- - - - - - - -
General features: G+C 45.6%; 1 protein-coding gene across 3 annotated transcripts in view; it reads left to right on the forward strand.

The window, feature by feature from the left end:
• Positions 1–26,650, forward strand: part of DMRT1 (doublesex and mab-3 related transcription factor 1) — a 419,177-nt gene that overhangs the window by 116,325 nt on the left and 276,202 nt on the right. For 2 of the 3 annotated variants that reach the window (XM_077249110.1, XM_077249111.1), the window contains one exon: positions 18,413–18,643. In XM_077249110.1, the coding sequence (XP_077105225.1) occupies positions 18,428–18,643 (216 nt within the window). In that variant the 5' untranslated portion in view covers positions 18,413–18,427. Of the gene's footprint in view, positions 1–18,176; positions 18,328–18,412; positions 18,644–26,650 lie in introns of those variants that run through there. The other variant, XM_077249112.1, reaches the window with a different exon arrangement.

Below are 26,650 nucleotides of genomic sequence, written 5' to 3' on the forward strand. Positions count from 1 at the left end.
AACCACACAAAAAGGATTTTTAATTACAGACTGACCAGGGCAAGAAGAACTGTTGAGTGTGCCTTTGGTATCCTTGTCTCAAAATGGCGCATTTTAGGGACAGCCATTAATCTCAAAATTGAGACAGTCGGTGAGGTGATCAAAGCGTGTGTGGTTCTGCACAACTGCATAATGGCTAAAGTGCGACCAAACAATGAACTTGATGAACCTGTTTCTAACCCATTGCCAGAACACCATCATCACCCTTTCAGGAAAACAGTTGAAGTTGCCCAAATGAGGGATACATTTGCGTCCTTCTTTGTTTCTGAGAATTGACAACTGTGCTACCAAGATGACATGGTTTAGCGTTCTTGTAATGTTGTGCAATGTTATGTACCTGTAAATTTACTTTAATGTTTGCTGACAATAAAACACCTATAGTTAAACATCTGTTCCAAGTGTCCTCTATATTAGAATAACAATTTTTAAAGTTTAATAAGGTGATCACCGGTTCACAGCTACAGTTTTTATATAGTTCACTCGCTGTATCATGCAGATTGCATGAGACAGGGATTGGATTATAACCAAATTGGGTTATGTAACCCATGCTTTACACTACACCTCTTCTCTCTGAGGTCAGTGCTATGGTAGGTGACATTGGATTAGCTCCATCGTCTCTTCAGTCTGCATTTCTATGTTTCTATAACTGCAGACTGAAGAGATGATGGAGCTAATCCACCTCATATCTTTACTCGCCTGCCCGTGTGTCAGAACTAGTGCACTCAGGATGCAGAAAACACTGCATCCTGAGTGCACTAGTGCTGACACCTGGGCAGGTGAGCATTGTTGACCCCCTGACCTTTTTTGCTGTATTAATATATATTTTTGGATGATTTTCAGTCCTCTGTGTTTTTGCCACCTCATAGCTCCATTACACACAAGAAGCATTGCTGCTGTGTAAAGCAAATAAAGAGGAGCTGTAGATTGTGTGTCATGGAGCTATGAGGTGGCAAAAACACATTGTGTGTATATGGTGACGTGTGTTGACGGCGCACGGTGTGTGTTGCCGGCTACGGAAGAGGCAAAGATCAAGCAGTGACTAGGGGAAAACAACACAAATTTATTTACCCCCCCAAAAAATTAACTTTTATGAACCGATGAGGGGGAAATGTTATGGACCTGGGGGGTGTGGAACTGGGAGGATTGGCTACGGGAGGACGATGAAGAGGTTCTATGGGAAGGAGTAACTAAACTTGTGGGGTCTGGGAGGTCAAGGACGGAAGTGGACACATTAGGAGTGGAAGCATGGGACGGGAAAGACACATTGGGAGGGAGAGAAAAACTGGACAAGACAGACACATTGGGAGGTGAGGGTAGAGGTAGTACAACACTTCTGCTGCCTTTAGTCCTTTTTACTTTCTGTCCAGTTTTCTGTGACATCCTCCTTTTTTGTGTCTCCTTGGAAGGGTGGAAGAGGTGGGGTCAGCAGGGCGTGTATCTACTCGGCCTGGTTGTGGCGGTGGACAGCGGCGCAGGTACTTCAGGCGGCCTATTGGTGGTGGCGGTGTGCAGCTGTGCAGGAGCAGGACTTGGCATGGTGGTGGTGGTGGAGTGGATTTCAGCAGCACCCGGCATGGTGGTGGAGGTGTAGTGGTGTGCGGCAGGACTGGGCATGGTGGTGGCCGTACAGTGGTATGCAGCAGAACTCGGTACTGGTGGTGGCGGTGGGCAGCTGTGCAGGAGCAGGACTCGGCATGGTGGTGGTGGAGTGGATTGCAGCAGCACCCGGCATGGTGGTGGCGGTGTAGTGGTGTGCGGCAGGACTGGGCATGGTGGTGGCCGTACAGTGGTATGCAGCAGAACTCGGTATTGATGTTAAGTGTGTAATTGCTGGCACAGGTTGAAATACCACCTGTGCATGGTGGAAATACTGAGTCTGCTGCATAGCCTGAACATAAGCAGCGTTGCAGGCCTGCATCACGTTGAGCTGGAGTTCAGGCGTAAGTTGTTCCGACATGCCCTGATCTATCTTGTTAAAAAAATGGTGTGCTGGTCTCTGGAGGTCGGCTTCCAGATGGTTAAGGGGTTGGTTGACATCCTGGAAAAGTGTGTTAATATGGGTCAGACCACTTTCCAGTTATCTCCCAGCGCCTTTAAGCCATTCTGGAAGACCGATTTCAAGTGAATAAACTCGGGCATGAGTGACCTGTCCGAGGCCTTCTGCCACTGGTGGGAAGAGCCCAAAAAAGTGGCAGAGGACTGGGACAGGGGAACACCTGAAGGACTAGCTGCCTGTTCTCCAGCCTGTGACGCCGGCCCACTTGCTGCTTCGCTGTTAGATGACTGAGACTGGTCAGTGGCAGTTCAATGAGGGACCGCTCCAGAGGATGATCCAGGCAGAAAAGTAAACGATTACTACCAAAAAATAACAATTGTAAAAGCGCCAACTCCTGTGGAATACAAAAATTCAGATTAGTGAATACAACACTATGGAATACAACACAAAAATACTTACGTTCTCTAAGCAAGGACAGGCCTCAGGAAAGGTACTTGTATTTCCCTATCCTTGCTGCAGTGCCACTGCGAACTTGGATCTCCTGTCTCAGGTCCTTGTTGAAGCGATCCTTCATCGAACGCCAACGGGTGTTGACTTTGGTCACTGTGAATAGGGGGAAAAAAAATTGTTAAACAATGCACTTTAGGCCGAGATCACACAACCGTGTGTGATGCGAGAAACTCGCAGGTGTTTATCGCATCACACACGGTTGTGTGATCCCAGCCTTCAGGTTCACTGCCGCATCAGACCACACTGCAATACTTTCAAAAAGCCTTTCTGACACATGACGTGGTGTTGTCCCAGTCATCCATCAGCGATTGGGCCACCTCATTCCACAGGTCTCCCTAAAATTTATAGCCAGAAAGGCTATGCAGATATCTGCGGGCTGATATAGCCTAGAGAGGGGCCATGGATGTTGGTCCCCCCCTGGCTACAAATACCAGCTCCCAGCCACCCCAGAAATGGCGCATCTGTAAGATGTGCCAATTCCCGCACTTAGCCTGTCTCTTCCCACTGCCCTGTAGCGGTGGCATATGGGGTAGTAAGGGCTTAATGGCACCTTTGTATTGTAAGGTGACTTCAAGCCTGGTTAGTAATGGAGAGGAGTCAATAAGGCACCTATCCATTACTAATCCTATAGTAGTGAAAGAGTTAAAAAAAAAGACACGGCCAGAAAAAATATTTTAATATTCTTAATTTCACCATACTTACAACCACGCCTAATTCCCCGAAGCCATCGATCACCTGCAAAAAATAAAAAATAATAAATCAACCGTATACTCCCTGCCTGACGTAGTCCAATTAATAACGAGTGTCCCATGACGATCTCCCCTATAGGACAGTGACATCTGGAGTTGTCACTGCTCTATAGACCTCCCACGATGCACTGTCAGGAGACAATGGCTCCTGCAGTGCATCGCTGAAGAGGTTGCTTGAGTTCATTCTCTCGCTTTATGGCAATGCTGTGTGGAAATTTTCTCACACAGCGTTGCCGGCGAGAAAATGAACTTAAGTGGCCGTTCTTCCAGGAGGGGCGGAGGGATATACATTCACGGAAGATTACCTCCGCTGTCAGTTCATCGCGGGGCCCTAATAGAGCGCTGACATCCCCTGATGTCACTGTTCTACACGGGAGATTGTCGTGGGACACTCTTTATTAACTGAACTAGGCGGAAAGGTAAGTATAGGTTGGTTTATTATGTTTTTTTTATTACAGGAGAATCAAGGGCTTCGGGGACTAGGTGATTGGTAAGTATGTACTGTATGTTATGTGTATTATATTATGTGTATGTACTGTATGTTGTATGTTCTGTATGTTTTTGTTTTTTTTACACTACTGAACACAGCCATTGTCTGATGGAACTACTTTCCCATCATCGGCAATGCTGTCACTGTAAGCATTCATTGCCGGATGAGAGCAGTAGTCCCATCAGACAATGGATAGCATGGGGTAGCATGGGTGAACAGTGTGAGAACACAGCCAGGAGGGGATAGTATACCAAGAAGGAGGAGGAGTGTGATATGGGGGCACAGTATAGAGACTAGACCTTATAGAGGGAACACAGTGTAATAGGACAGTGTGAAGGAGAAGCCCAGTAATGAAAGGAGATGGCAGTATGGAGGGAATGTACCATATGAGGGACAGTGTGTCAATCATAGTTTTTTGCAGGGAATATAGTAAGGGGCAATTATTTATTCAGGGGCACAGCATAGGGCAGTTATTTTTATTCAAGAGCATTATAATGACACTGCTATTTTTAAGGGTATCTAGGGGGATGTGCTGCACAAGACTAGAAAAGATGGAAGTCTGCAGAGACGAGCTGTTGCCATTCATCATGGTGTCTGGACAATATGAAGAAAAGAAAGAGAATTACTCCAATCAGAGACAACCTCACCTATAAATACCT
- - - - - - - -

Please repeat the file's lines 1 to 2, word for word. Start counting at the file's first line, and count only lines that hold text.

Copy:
General features: G+C 45.6%; 1 protein-coding gene across 3 annotated transcripts in view; it reads left to right on the forward strand.

The window, feature by feature from the left end: